And one of the fastest growing addictions at present is online gambling.
Just some online fun, or are you actually gambling?
No, you aren’t physically going to a casino or the races. But “just spending a few quid online now and then for fun” does not mean you are not gambling. If you are paying money to try to win money, it’s gambling.
All of the following qualify as online gambling:
online poker and bingo
sports betting and horse racing bets placed online
What makes one person prone to addiction, and not another? It’s a complex question and can vary for each individual.
It’s thought that there can be a genetic component – if you have a parent with addictive behaviours, you might be more prone to them yourself.
Or it could be learned behaviour. We tend to mimic in our own lives what we watched growing up until we take the time to assess our choices and make different ones.
From a psychological angle, addictions can be seen as an attempt to escape emotional pain, and also stem from an inability to feel connected to others. This means that other factors that can lead to addictive behaviour include:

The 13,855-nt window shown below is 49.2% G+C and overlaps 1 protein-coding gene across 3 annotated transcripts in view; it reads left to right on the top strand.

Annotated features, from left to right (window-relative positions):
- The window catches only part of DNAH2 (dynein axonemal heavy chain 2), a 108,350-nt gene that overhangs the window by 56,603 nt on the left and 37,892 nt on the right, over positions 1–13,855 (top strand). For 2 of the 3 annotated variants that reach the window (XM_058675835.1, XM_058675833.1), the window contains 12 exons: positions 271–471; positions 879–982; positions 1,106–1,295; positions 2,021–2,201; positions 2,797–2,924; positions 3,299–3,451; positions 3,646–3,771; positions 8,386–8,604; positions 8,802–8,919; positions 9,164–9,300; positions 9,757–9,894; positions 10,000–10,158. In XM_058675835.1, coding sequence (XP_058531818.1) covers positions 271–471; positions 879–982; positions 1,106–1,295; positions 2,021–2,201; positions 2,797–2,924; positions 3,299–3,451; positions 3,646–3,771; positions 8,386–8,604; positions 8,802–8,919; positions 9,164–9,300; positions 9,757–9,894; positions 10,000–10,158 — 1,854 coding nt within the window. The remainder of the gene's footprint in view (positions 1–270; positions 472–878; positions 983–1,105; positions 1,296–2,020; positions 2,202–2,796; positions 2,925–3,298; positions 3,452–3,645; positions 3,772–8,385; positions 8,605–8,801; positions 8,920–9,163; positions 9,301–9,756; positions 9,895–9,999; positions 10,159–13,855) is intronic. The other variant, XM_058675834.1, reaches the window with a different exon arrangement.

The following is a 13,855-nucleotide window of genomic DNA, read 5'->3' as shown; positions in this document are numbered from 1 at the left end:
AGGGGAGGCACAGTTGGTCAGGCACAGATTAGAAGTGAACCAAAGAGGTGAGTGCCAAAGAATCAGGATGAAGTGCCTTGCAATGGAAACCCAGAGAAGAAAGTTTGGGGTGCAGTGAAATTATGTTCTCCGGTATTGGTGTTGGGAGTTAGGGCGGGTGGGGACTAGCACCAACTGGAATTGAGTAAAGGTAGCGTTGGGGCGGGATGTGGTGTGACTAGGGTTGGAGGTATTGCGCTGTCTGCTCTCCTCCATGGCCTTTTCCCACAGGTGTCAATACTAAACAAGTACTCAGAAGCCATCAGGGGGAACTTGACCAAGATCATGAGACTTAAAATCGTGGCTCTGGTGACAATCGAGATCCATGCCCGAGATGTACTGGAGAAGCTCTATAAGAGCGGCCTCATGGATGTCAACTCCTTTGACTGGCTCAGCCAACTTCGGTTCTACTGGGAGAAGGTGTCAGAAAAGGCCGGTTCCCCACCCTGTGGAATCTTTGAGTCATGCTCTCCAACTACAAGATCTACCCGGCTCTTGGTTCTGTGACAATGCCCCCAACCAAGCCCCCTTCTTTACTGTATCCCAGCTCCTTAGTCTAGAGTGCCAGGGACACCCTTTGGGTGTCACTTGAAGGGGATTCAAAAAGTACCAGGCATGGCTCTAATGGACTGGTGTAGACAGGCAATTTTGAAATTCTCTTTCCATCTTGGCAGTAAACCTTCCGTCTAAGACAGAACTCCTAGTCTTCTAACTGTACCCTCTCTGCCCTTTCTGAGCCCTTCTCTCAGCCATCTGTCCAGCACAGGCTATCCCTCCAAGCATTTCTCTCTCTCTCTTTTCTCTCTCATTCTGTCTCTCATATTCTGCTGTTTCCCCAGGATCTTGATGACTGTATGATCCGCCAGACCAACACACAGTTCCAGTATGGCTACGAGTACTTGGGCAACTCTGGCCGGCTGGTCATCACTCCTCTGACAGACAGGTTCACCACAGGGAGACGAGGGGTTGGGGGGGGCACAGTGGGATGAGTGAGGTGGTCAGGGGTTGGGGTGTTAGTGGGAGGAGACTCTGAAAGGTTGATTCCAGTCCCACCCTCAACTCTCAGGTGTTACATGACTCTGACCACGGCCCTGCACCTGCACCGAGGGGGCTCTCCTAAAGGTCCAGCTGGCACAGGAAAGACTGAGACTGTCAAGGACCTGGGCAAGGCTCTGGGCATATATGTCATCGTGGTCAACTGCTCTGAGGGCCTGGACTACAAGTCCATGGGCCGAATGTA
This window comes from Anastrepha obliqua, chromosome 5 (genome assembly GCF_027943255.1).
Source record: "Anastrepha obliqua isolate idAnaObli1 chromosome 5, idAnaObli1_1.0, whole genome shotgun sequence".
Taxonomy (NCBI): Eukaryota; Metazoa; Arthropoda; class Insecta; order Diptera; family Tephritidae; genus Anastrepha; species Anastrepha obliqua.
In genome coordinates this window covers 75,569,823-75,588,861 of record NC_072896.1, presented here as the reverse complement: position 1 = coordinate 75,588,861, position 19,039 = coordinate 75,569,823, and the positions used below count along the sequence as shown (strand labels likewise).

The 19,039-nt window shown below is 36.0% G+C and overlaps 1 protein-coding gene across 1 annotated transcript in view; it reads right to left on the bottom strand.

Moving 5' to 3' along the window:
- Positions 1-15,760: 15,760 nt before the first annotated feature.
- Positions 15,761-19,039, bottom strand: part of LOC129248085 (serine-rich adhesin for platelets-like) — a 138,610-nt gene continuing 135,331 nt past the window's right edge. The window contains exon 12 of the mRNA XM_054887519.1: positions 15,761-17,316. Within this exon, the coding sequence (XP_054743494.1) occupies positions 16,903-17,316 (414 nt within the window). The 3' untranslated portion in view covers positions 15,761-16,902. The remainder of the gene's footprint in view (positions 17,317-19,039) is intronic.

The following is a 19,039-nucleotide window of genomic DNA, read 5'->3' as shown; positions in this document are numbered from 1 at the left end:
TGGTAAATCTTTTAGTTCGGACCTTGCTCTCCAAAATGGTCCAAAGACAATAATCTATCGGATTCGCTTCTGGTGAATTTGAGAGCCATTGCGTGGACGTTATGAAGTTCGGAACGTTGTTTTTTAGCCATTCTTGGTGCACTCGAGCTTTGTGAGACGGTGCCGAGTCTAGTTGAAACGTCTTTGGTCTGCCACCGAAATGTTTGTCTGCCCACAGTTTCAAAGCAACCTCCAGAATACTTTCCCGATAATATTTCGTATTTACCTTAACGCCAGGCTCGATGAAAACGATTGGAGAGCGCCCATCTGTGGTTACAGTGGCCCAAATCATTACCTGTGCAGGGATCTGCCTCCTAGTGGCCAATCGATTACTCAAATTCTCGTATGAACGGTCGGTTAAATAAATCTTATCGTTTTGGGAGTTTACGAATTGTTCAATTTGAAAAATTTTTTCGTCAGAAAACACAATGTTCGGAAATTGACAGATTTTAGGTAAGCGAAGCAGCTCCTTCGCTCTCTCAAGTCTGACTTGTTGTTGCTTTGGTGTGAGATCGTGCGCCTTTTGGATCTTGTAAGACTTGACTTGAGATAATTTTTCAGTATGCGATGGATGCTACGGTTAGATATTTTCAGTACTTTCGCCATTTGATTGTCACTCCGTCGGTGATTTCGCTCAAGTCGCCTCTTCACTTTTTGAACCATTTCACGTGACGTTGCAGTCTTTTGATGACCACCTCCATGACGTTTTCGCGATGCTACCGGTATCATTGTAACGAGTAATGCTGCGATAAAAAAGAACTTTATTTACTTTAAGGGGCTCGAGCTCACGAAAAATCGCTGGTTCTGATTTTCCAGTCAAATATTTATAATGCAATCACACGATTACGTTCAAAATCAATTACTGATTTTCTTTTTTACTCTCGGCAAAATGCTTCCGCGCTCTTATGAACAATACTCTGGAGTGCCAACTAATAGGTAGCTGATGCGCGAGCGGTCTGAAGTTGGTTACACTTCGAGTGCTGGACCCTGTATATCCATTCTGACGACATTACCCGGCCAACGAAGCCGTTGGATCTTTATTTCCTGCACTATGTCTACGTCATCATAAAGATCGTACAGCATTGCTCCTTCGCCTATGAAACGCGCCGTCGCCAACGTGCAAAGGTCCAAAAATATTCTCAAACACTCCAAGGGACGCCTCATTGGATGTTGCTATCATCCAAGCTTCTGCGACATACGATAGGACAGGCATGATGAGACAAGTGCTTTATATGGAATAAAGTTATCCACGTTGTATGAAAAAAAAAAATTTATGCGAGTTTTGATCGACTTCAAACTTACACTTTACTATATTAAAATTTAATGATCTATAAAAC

hostile or stressful relationships with parents growing up
It’s down to accessibility. Yes, the UK has put new guidelines into play and it’s not legal to gamble online if you are under 18.
But online gambling means you can take a risk anywhere you have an internet signal and a mobile phone – which in modern life is almost anywhere and anytime. It gives new meaning to ‘instant gratification’ if you have a tendency to gamble.
It’s ease of use also means it’s easier to convince yourself you are not gambling or don’t have a problem. You aren’t driving to the casino for all to see, you are using your phone. Nobody will suspect you are gambling, and it’s easier to tell yourself ‘it’s not a big deal’ and hide your addiction even while playing in front of everyone.
As for the numbers, it’s estimated online gambling will see a shocking global spend of over $55 billion by 2018. In the UK alone there has been a 10% increase in the last year in those who gamble online, and statistics also show that the new rising concern is amongst young people who are being targeted by advertisements. The UK’s Gambling Commission recently found that 68% of 18-24 year olds who have gambled have done so after seeing an advert on social media.
Can Counselling Really Help With Addiction?
Absolutely. A psychotherapist or counsellor who specialises in helping those with addictions can help you get to the root of why you are driven to gamble in the first place. They can also help you get back on track with your career and relationships if these things have suffered because of your gambling habit.